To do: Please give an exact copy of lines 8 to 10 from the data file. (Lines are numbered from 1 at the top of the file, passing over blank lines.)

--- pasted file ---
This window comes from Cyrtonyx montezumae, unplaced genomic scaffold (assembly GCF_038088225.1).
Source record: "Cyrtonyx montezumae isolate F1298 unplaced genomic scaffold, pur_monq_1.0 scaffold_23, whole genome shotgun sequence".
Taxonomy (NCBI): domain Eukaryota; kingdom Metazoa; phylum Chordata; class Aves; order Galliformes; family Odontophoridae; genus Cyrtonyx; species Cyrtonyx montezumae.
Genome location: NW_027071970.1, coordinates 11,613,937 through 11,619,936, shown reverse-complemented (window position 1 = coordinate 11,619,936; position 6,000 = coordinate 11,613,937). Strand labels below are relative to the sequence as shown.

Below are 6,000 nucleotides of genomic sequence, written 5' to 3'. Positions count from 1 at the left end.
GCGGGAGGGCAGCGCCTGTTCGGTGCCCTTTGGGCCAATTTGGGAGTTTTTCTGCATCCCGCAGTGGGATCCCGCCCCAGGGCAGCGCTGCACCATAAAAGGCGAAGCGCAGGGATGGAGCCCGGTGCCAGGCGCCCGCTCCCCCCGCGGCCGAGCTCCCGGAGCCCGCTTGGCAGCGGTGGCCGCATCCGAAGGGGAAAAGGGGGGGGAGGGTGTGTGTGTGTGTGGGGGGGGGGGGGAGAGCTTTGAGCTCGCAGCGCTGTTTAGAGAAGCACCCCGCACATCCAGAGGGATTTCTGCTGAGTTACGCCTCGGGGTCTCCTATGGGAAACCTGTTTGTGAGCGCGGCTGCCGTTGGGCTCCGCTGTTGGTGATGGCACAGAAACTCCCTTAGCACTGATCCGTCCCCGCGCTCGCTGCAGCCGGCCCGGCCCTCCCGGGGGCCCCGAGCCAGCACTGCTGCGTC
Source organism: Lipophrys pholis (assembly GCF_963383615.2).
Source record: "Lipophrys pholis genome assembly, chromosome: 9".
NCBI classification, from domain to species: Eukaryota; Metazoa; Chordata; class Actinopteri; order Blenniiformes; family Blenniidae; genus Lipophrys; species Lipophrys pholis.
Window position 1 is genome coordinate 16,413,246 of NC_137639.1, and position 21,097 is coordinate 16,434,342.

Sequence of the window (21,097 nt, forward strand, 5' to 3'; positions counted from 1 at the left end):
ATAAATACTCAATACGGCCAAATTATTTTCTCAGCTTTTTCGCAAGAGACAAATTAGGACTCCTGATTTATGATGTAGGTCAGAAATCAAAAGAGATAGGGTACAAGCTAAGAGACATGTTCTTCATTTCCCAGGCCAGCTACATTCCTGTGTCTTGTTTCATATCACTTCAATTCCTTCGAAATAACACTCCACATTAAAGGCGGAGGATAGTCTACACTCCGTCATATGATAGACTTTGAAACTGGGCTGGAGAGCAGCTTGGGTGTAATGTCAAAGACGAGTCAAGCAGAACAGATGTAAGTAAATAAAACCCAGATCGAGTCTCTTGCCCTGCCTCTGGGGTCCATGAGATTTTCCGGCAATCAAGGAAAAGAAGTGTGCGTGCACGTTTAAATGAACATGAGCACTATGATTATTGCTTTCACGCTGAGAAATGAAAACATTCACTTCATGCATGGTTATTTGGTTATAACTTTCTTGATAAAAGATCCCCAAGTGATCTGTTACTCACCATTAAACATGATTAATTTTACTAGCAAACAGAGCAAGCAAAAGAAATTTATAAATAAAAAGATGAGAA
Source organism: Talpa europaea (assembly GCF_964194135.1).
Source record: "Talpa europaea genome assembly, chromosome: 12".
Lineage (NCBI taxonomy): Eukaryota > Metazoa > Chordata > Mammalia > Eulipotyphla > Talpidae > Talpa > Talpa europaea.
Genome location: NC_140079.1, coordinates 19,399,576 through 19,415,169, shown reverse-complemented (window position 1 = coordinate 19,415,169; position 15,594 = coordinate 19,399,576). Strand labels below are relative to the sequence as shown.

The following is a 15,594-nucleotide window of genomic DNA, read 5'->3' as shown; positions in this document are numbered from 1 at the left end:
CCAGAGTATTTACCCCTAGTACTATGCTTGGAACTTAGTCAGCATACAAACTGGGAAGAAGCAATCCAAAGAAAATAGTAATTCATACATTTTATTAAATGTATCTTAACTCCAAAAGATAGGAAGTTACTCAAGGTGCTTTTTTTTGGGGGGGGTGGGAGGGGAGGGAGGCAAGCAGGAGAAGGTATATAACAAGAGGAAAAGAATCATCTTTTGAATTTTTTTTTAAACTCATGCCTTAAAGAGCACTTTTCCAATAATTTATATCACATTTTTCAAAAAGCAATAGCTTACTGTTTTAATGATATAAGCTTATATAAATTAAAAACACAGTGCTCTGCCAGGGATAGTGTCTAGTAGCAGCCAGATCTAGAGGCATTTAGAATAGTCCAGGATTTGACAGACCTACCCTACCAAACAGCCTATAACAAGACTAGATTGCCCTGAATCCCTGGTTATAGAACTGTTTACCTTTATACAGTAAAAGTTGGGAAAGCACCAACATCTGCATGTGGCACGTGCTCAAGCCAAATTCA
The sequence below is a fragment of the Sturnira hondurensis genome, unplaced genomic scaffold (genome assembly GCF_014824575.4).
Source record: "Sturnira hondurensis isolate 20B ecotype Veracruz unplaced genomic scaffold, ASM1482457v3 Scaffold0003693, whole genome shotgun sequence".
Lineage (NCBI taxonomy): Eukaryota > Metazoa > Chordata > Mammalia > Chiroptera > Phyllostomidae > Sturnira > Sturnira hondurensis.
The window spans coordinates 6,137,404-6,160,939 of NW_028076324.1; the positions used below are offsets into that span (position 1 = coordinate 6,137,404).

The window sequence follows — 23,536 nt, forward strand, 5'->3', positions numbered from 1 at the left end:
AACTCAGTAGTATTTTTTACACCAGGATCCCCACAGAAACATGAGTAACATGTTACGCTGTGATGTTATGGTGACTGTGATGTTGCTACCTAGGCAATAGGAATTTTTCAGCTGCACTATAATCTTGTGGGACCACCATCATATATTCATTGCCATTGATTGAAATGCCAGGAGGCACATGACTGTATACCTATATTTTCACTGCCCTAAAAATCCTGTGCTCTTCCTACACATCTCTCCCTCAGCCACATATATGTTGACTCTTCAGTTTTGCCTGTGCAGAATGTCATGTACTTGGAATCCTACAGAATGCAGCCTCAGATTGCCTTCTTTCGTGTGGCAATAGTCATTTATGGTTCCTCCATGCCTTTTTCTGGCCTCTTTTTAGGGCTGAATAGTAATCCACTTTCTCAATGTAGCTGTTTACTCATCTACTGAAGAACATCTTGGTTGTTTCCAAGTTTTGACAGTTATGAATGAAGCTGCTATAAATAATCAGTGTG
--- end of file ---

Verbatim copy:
Source record: "Lipophrys pholis genome assembly, chromosome: 9".
NCBI classification, from domain to species: Eukaryota; Metazoa; Chordata; class Actinopteri; order Blenniiformes; family Blenniidae; genus Lipophrys; species Lipophrys pholis.
Window position 1 is genome coordinate 16,413,246 of NC_137639.1, and position 21,097 is coordinate 16,434,342.